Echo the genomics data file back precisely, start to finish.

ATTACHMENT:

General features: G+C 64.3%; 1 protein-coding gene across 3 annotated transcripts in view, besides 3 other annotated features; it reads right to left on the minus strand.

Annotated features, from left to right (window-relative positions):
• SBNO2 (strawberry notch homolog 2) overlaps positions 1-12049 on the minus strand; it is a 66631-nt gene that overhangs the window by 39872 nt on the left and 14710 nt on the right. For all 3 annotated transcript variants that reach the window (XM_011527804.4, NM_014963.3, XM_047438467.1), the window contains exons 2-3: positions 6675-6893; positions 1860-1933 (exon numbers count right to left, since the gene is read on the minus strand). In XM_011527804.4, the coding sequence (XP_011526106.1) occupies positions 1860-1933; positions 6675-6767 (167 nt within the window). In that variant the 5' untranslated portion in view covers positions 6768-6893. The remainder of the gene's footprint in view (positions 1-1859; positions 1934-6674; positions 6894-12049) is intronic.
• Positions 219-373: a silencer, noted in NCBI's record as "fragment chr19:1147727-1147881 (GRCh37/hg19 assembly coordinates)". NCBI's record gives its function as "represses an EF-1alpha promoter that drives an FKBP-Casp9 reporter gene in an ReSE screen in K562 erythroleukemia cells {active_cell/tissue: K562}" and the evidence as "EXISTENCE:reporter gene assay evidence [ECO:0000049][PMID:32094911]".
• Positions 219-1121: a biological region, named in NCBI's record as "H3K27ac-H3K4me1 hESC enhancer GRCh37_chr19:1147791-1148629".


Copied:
General features: G+C 64.3%; 1 protein-coding gene across 3 annotated transcripts in view, besides 3 other annotated features; it reads right to left on the minus strand.

Annotated features, from left to right (window-relative positions):
• SBNO2 (strawberry notch homolog 2) overlaps positions 1-12049 on the minus strand; it is a 66631-nt gene that overhangs the window by 39872 nt on the left and 14710 nt on the right. For all 3 annotated transcript variants that reach the window (XM_011527804.4, NM_014963.3, XM_047438467.1), the window contains exons 2-3: positions 6675-6893; positions 1860-1933 (exon numbers count right to left, since the gene is read on the minus strand). In XM_011527804.4, the coding sequence (XP_011526106.1) occupies positions 1860-1933; positions 6675-6767 (167 nt within the window). In that variant the 5' untranslated portion in view covers positions 6768-6893. The remainder of the gene's footprint in view (positions 1-1859; positions 1934-6674; positions 6894-12049) is intronic.
• Positions 219-373: a silencer, noted in NCBI's record as "fragment chr19:1147727-1147881 (GRCh37/hg19 assembly coordinates)". NCBI's record gives its function as "represses an EF-1alpha promoter that drives an FKBP-Casp9 reporter gene in an ReSE screen in K562 erythroleukemia cells {active_cell/tissue: K562}" and the evidence as "EXISTENCE:reporter gene assay evidence [ECO:0000049][PMID:32094911]".
• Positions 219-1121: a biological region, named in NCBI's record as "H3K27ac-H3K4me1 hESC enhancer GRCh37_chr19:1147791-1148629".